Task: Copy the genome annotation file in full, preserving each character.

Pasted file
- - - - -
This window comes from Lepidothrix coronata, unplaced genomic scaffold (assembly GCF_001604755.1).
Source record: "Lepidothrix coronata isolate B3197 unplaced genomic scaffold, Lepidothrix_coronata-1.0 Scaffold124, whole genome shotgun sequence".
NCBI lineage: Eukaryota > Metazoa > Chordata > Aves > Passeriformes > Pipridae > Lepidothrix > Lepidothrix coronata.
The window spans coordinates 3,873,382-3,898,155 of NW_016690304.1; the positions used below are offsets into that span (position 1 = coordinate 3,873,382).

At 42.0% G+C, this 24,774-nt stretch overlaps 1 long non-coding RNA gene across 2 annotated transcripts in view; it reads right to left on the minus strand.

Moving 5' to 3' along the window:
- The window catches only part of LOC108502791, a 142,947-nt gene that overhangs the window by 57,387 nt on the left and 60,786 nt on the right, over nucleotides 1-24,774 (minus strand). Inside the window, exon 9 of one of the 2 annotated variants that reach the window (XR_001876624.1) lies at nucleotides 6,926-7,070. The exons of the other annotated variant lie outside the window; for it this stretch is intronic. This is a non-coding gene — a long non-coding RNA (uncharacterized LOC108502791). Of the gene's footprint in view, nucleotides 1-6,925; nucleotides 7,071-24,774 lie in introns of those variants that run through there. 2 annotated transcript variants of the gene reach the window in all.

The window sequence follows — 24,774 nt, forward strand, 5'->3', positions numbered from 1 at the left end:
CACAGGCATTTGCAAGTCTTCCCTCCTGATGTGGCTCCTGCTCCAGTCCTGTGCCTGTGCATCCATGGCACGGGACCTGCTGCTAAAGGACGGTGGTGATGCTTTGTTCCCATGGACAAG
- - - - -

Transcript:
This window comes from Lepidothrix coronata, unplaced genomic scaffold (assembly GCF_001604755.1).
Source record: "Lepidothrix coronata isolate B3197 unplaced genomic scaffold, Lepidothrix_coronata-1.0 Scaffold124, whole genome shotgun sequence".
NCBI lineage: Eukaryota > Metazoa > Chordata > Aves > Passeriformes > Pipridae > Lepidothrix > Lepidothrix coronata.
The window spans coordinates 3,873,382-3,898,155 of NW_016690304.1; the positions used below are offsets into that span (position 1 = coordinate 3,873,382).

At 42.0% G+C, this 24,774-nt stretch overlaps 1 long non-coding RNA gene across 2 annotated transcripts in view; it reads right to left on the minus strand.

Moving 5' to 3' along the window:
- The window catches only part of LOC108502791, a 142,947-nt gene that overhangs the window by 57,387 nt on the left and 60,786 nt on the right, over nucleotides 1-24,774 (minus strand). Inside the window, exon 9 of one of the 2 annotated variants that reach the window (XR_001876624.1) lies at nucleotides 6,926-7,070. The exons of the other annotated variant lie outside the window; for it this stretch is intronic. This is a non-coding gene — a long non-coding RNA (uncharacterized LOC108502791). Of the gene's footprint in view, nucleotides 1-6,925; nucleotides 7,071-24,774 lie in introns of those variants that run through there. 2 annotated transcript variants of the gene reach the window in all.

The window sequence follows — 24,774 nt, forward strand, 5'->3', positions numbered from 1 at the left end:
CACAGGCATTTGCAAGTCTTCCCTCCTGATGTGGCTCCTGCTCCAGTCCTGTGCCTGTGCATCCATGGCACGGGACCTGCTGCTAAAGGACGGTGGTGATGCTTTGTTCCCATGGACAAG